COVID-19 vaccines and MS: everything you need to know
Advice on COVID-19 vaccines for people with MS from our expert...
After a long and challenging year, a number of vaccines to protect against COVID-19 have been approved. In many countries, vaccinations have already made large leaps forward to reduce the virus.
As well as it being an exciting time it may have raised questions for you as a patient.
Our MS expert Dr. Adrian-Minh Schumacher advises on:
- Should I get a vaccine as an MS patient?
- Vaccines and disease modifying therapies
- Timings of vaccines and treatments
- Vaccines and relapses
- Side effects and feeling well afterwards
- How the new vaccine technology might change the way we treat MS
- Where to get country specific advice
You've also got the opportunity to ask Dr. Adrian-Minh your own questions.
Should I get a vaccine as an MS patient?
In short. Yes. You should take whichever vaccine you are offered.
Vaccines are an important part of protecting everyone in society from COVID-19. The scientific evidence has shown that all available vaccines are safe for use and effective. The coronavirus vaccines have had the same level of testing that any other approved vaccine has.
Since March, they have been safely given to many millions of people in all age groups and chronic diseases. There has also been close ongoing surveillance for side effects.
None of the approved vaccines contain live-attenuated viruses. This means that they will not cause COVID-19 or other infection and are unlikely to cause an MS relapse.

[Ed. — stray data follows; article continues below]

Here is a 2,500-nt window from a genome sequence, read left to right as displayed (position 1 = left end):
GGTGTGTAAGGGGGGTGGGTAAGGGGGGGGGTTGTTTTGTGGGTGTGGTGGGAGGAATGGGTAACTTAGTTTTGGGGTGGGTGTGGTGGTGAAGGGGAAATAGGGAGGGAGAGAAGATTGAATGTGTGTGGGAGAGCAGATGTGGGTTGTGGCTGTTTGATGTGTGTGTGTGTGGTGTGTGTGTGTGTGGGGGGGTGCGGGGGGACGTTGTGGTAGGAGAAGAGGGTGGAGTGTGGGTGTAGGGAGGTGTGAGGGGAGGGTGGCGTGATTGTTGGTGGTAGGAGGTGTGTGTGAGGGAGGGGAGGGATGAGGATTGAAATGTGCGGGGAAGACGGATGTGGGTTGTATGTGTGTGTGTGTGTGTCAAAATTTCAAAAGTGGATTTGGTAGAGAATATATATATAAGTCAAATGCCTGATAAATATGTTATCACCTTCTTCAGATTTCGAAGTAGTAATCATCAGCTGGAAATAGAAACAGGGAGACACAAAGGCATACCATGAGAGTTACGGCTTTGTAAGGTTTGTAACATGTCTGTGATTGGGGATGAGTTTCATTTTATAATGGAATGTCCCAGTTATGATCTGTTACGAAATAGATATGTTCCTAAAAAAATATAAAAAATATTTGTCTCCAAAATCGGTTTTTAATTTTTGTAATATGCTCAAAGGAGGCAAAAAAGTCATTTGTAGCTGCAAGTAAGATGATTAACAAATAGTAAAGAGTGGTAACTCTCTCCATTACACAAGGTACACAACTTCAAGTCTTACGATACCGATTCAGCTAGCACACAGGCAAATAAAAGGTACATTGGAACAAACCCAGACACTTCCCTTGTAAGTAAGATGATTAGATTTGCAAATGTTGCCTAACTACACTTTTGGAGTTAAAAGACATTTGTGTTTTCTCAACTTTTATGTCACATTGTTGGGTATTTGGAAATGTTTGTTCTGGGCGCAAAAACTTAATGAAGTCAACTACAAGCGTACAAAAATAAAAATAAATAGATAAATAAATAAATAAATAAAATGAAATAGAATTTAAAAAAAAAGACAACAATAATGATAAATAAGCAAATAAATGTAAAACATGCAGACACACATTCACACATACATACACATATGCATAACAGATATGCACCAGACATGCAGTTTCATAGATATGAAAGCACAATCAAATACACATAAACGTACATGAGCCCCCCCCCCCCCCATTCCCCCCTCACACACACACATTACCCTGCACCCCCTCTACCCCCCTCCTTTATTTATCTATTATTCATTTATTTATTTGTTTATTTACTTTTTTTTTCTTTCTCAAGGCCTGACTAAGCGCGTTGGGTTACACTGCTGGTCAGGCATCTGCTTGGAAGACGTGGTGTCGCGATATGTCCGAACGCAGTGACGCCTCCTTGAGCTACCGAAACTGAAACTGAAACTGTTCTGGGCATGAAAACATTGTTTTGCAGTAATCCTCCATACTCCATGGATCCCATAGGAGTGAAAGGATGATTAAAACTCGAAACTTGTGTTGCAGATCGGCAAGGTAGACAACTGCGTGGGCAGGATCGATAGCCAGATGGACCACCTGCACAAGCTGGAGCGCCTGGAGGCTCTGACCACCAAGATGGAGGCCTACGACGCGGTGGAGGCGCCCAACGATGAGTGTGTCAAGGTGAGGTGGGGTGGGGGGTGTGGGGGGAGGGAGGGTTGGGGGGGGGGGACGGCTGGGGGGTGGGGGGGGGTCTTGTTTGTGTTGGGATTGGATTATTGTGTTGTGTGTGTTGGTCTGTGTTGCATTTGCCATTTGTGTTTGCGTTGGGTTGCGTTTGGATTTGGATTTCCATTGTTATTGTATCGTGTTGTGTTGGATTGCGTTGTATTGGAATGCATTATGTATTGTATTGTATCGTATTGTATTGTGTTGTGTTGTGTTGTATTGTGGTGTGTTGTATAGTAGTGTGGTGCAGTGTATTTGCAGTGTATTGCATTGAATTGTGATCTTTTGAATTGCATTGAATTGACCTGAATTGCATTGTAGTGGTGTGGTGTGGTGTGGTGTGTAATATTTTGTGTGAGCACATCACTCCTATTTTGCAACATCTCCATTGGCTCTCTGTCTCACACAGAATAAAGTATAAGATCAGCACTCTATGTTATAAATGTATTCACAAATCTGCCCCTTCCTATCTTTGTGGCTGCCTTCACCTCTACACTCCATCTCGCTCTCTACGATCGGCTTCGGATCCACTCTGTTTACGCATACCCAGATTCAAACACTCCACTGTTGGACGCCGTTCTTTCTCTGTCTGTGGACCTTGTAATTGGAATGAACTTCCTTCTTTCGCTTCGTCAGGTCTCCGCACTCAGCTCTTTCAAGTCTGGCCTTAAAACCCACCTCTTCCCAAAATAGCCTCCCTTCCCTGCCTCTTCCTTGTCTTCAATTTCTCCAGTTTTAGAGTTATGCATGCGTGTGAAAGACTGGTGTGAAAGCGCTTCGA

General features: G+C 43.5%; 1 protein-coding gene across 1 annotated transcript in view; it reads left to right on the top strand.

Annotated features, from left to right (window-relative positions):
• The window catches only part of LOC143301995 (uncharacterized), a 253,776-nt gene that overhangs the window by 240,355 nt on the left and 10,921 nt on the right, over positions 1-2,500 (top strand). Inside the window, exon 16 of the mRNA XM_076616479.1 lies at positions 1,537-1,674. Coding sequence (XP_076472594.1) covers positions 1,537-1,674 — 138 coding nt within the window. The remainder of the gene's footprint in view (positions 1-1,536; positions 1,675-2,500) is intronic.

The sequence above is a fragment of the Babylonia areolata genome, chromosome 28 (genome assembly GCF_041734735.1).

A slightly longer answer is that yes, you should get the vaccine. However, you may need to consider the timing of it if you are taking a treatment or want to start a new treatment.
Vaccines and disease modifying therapies
You should still have a vaccine if you are taking a disease modifying therapy.
Some treatments might affect how much protection you will get from the vaccine.
Why is this? Very simply put, a vaccination is an immune response to a foreign protein, called an antigen. Certain immune cells like lymphocytes play a major role during these antigen-triggered events.
Therefore, if you have a therapy that reduces B-lymphocytes e.g. ocrelizumab (Ocrevus), rituximab (Rituxan) or ofatumumab (Kesimpta), there might be a dampened immune response to the vaccine.
This also applies to therapies that affect lymphocyte receptors, like the S1P treatments fingolimod (Gilenya), ozanimod (Zeposia) or siponimod (Mayzent).
This does not mean you should not have the vaccine. The vaccine is still safe for you and some protection is better than none!